Yesterday was a bad day for President Trump, but a good day for his Supreme Court nominee, Brett Kavanaugh. It was a good day because of his seemingly successful meeting with Sen. Susan Collins, whose vote he needs to be confirmed.
Kavanaugh’s one-on-one meeting with Sen. Collins lasted more than two hours. Afterwards, according to the Washington Post, the Maine Senator “appeared to be leaning toward backing” Kavanaugh.
Collins said Kavanaugh told her he agrees that Roe v. Wade is “settled as a precedent of the court.” Collins has made it clear she won’t back a nominee who “demonstrates hostility” to that decision. Judge Kavanaugh is not such a nominee.
It’s beyond dispute that Roe is settled as a precedent of the Supreme Court. It was decided 45 years ago and since has been reaffirmed. For better or for worse, it is embedded in the fabric of our society. Overturning it would be about as revolutionary as anything the Court might do.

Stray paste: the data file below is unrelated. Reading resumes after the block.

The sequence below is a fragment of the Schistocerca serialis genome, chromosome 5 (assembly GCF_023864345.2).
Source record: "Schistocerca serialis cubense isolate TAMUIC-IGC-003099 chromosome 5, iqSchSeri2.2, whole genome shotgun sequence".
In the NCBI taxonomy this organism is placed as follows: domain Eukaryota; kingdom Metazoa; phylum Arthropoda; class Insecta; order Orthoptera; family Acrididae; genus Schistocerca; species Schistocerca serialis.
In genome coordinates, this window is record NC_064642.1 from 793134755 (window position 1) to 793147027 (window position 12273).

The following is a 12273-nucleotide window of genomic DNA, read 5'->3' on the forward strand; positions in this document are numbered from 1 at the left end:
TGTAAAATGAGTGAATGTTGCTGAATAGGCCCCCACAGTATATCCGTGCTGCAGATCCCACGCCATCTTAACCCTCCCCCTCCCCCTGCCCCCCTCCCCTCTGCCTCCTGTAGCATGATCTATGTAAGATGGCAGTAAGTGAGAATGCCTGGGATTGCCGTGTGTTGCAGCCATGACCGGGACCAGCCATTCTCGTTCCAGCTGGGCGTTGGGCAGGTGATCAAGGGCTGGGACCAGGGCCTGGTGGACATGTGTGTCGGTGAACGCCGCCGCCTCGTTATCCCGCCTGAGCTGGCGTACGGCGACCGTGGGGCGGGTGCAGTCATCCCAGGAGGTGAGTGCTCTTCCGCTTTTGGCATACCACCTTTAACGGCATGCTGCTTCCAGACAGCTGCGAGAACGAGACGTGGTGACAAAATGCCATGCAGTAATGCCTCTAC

This doesn’t mean Roe can’t be overturned, and I don’t read Kavanaugh’s statement to Collins as a promise he won’t vote to do so. It does mean, or should, that there is a strong presumption against overturning Roe.
I’ll conclude by injecting a note of caution regarding the Kavanaugh nomination. Though the prospects for confirmation are quite good, we shouldn’t completely discount the possibility that someone in the Republican caucus will balk for some flaky reason or another, the way Sen. Cory Gardner blocked Justice Department nominees for months over marijuana. If that happens, it might be difficult to find a Democrat who will replace the GOP dissident.
But I don’t believe the straight-shooting Sen. Collins will defect.